Docker kicks off the unikernel revolution

Until now, unikernels were an experimental OS-plus-application technology. Docker wants to make them as easy to assemble and work with as the company's trademark containers

Docker kicks off the unikernel revolution
Vee (CC BY 2.0)

Docker is preparing to merge containers with an entirely different way to package applications: Unikernels.

To accomplish this, Docker has acquired Cambridge, U.K.-based startup Unikernel Systems, which has long been involved in this work. The plan is to use the Docker workflow to create minimal, built-on-demand operating systems that contain enough functionality to run a specific application and can run on anything from tiny IoT-style devices to data center servers.

"By combining the familiar tooling and portability of Docker with the efficiency and specialization of next-generation unikernel technology," reads Docker's press release, "organizations have a flexible platform to build, ship, and run distributed applications without being restricted to a particular infrastructure."

The less, the better

The idea behind unikernels is simple: Take an application, look at the OS calls it makes, then compile the app and only the parts of the OS that it needs into a single, unified kernel.

Unikernels aren't easy to assemble, but the resulting binary image is tiny compared to the size of packaging the app with the whole OS. Also, because there are fewer moving parts within the unikernel, there's less for an attacker to target -- and fewer things that can go wrong.

The unikernel concept has been around for some time, in the same way containers existed long before Docker popularized them. Most recently, the Xen Project (some members of which are now Unikernel employees) created the Xen Mirage unikernel system, with a custom application and OS stack written in the OCaml language. IncludeOS, another recent unikernel project, treats the OS's services as libraries that can be included within a C++ application.

uniikernel Courtesy Docker

Unikernels compile application code along with only the parts of the operating system that are required to run that application. The result is a single, fast-booting binary with a far smaller footprint (and attack surface).

A simpler way to build

How does Docker plan to make use of this idea? The short answer: It employs the existing Docker toolset to make it easier to package applications as unikernels on any platform that already supports Docker.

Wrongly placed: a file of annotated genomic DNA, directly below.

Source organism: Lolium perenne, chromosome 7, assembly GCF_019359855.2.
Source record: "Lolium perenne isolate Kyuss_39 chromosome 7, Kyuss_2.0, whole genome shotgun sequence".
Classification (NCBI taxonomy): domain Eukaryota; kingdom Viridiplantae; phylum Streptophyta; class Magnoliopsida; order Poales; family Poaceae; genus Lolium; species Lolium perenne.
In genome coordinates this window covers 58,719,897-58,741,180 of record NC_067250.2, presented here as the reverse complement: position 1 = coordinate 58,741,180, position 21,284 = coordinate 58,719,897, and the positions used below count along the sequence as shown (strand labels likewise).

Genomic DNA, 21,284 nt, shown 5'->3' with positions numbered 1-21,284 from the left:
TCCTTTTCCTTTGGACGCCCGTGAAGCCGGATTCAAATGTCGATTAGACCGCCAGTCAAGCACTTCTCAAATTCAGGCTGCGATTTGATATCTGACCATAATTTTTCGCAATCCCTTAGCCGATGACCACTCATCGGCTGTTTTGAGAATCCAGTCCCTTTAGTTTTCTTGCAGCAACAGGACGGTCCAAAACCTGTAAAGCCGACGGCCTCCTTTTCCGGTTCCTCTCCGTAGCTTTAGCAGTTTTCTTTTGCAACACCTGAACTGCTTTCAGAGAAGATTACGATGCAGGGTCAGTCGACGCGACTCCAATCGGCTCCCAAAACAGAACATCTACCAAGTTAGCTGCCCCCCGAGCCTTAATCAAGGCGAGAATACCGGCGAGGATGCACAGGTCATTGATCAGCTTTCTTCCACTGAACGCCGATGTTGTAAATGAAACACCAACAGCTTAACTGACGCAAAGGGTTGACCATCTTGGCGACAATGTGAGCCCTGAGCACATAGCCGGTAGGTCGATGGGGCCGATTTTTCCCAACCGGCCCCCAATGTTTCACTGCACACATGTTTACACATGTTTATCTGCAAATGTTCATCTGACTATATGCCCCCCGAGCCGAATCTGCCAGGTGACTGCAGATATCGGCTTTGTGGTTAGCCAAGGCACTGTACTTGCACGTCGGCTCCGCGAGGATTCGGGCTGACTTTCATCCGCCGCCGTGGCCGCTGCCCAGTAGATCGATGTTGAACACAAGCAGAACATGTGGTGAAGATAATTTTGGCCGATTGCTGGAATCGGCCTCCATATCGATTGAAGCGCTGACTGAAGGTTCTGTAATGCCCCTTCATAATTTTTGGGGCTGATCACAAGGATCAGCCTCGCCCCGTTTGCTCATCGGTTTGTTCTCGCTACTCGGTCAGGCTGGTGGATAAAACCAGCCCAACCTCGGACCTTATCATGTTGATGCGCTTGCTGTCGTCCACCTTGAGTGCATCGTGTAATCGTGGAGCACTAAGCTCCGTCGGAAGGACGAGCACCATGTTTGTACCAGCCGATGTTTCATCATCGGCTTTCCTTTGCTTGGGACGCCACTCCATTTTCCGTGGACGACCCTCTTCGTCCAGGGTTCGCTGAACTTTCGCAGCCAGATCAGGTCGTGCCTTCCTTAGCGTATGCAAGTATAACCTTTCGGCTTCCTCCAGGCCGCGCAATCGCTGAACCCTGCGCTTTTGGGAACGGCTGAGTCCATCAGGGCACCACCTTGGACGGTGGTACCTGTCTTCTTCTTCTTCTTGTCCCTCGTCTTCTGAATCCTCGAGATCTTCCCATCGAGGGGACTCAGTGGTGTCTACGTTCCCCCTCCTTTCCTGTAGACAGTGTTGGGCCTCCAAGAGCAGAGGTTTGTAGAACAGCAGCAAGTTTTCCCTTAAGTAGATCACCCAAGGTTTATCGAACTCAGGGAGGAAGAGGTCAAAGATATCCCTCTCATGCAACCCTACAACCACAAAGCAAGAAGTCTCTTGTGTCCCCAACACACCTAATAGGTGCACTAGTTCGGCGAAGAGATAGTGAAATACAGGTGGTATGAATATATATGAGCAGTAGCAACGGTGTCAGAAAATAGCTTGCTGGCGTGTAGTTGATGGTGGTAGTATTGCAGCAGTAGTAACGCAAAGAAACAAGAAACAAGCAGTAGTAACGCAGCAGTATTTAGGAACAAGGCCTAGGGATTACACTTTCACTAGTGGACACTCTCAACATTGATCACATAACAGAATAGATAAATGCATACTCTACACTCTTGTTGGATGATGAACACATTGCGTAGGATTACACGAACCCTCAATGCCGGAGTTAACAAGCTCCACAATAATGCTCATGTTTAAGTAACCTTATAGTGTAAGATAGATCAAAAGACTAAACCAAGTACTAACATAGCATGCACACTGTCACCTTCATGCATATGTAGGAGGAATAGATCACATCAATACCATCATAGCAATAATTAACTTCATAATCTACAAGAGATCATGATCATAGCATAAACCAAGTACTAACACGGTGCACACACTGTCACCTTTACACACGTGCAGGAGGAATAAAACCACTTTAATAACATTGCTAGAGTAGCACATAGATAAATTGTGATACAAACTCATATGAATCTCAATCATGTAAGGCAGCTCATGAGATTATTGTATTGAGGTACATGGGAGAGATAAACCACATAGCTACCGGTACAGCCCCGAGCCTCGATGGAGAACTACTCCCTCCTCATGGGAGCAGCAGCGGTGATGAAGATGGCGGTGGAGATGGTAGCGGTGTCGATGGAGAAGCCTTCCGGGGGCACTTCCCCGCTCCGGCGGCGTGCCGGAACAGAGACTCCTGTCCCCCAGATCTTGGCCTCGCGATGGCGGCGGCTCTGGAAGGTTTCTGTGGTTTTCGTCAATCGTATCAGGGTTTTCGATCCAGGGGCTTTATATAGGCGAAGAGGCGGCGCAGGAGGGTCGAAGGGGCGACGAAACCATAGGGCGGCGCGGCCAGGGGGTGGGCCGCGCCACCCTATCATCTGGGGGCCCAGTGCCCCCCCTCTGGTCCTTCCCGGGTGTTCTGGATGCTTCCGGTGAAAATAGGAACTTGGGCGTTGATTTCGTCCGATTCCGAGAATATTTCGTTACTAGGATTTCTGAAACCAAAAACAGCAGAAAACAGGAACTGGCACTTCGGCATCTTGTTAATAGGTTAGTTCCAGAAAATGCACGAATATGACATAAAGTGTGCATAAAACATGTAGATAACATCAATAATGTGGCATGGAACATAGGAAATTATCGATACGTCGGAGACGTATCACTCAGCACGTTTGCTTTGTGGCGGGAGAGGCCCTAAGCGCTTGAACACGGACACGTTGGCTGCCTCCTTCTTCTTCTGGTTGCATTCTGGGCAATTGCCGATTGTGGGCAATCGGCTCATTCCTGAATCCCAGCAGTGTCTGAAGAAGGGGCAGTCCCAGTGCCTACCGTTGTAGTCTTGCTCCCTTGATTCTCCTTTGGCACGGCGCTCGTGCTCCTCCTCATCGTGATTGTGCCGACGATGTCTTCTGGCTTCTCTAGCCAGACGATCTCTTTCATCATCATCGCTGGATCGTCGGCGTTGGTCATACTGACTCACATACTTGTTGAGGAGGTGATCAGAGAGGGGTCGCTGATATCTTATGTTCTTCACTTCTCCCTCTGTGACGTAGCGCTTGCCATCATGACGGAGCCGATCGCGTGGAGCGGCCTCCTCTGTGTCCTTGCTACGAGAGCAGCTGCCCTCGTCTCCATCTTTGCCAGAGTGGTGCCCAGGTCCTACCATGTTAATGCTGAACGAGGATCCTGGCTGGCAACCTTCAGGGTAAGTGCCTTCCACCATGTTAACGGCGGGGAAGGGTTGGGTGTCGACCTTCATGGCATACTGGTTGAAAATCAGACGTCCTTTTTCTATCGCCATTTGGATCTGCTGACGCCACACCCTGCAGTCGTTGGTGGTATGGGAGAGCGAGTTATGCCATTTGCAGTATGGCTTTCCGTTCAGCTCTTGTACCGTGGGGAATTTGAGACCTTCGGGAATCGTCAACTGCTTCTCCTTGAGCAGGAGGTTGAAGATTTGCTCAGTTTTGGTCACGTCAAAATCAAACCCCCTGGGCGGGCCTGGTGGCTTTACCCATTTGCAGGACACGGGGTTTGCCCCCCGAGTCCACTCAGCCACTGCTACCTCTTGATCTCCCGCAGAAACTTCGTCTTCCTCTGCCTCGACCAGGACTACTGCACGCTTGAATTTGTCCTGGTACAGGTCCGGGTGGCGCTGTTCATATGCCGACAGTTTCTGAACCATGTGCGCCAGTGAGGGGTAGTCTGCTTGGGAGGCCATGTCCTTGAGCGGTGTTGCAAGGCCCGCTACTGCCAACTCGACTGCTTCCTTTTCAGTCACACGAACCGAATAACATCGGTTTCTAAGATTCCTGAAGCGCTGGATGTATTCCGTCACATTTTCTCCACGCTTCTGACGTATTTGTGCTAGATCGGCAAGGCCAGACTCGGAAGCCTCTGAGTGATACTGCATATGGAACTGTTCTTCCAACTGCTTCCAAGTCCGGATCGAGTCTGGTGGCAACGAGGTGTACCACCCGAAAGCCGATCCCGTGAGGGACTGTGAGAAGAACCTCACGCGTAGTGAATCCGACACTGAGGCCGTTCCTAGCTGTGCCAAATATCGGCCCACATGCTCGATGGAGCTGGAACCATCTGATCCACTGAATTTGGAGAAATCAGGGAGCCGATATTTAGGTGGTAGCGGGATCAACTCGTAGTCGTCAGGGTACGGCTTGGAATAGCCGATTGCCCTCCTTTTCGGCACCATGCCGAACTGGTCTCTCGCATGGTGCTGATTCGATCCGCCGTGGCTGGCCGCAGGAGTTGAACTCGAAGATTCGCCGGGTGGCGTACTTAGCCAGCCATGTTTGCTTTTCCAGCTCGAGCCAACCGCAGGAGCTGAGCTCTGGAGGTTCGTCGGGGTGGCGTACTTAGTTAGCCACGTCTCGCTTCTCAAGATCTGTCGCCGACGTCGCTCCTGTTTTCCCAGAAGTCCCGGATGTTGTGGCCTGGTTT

David Messina, VP of marketing for Docker, said this approach would "democratize" the unikernel world. In his view, building unikernels with Docker's common tooling and workflow would "make [unikernels] accessible to the hundreds of companies and thousands of organizations that are building things on Docker."

The workflow, as described by Anil Madhavapeddy, CTO of Unikernel Systems, involves a container that takes in an application and a configuration file, then builds the unikernel without the need for developer intervention. The details of the build are specific to the programming language in use, so an application written in C would have different sets of dependencies versus apps written in Java or OCaml. A big part of the work being done right now is to unify the workflow as much as possible, allowing for, say, performing x86 and ARM compilation in the same pipeline.

The next step

Madhavapeddy contrasted the approach Docker is going to take with the "expensive, handcrafted" manner in which existing unikernel systems (such as NetApp's OnTap and Cisco's IOS) were built.

"We've been making sure that style of specialization is available," he said, emphasizing that developers would also be able to build low-level components with the high-level APIs they use right now. "Unikernels have a lot of well-established building blocks, but they've been [historically] hard to put together."

Docker's proposal is the next step after the "just enough OS to run containers" concepts propagated by the likes of CoreOS. But the unikernel approach is unlikely to displace containers entirely, for the same reasons containers haven't totally displaced VMs.

There's little question that a great range of possibilities can be unlocked if unikernels can be built with only modestly more effort than would be needed to create a containerized app. It has obvious benefits, like allowing for higher app density on a server. But it also means the microservices application model Docker helped refine could be applied to contexts where it wasn't previously practical, such as in a resource-constrained client-side environment (read: IoT devices).